WORKS: Sonatae unarum fidium
PERFORMER: John Holloway (violin), Aloysia Assenbaum (organ), Lars Ulrik Mortensen (harpsichord, organ)
CATALOGUE NO: 465 066-2
Schmelzer was the man who broke the Italian monopoly on violin music in the 17th century. Born in Lower Austria c1620, he was the first non-Italian to publish a set of solo violin sonatas and the first non-Italian to be appointed Kapellmeister at the Viennese court. His six sonatas Unarum fidium (for one violin) were published in 1664 and bear the hallmarks of a virtuoso improviser: four of the set are built on bass ostinatos, which traditionally served as a basis for improvisation. Yet Schmelzer’s music differs markedly from the flamboyant stylus phantasticus practised by the Italian masters. As John Holloway notes, these sonatas are ‘elegiac, meditative, serene’.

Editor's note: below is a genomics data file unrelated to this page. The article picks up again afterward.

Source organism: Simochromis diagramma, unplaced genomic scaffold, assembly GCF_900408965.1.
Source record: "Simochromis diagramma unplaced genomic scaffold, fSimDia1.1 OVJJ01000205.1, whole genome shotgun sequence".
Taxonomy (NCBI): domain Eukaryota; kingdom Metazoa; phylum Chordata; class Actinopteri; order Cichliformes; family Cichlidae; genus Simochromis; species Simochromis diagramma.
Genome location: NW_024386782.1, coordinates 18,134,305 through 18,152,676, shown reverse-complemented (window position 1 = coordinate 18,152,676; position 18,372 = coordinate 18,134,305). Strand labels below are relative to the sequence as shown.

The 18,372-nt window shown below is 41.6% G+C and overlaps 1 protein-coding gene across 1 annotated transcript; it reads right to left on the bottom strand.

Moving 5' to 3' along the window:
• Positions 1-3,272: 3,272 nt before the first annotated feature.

Holloway’s smooth, flowing performances perhaps overstate these qualities and slip towards blandness. I was also unconvinced by his unusual choice of continuo – both harpsichord and organ are used throughout, a combination he claims sounds ‘extraordinarily rich’ but which I found somewhat cloying. Romanesca recorded these sonatas for Harmonia Mundi in 1995 and Andrew Manze’s playing is, for me, the more searching and emotionally engaging. Romanesca share a greater sense of rapport too, creating a lilting rhythmic buoyancy (listen to Sonata No. 4) that confirms theirs as the more vivid, eloquent recording. Graham Lock